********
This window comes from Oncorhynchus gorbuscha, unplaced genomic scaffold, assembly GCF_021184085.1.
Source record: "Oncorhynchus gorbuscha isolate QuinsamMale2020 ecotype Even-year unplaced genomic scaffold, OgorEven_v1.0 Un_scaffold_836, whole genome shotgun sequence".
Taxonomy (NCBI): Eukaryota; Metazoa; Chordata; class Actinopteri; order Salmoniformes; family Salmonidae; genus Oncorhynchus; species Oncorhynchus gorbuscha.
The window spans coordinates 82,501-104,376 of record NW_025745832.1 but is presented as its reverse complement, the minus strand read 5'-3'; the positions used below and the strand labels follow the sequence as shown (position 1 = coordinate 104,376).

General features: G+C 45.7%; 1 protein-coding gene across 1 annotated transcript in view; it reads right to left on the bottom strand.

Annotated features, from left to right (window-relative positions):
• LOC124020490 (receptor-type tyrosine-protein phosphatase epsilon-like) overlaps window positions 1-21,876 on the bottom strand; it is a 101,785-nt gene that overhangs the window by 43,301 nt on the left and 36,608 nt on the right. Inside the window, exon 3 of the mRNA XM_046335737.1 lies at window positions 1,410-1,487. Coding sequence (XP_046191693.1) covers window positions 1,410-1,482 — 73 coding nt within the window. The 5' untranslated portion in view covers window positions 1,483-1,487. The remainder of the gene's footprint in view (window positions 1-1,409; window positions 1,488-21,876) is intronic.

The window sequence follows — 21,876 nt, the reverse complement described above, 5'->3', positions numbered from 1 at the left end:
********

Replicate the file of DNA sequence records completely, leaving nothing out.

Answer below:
This window comes from Oncorhynchus gorbuscha, unplaced genomic scaffold, assembly GCF_021184085.1.
Source record: "Oncorhynchus gorbuscha isolate QuinsamMale2020 ecotype Even-year unplaced genomic scaffold, OgorEven_v1.0 Un_scaffold_836, whole genome shotgun sequence".
Taxonomy (NCBI): Eukaryota; Metazoa; Chordata; class Actinopteri; order Salmoniformes; family Salmonidae; genus Oncorhynchus; species Oncorhynchus gorbuscha.
The window spans coordinates 82,501-104,376 of record NW_025745832.1 but is presented as its reverse complement, the minus strand read 5'-3'; the positions used below and the strand labels follow the sequence as shown (position 1 = coordinate 104,376).

General features: G+C 45.7%; 1 protein-coding gene across 1 annotated transcript in view; it reads right to left on the bottom strand.

Annotated features, from left to right (window-relative positions):
• LOC124020490 (receptor-type tyrosine-protein phosphatase epsilon-like) overlaps window positions 1-21,876 on the bottom strand; it is a 101,785-nt gene that overhangs the window by 43,301 nt on the left and 36,608 nt on the right. Inside the window, exon 3 of the mRNA XM_046335737.1 lies at window positions 1,410-1,487. Coding sequence (XP_046191693.1) covers window positions 1,410-1,482 — 73 coding nt within the window. The 5' untranslated portion in view covers window positions 1,483-1,487. The remainder of the gene's footprint in view (window positions 1-1,409; window positions 1,488-21,876) is intronic.

The window sequence follows — 21,876 nt, the reverse complement described above, 5'->3', positions numbered from 1 at the left end: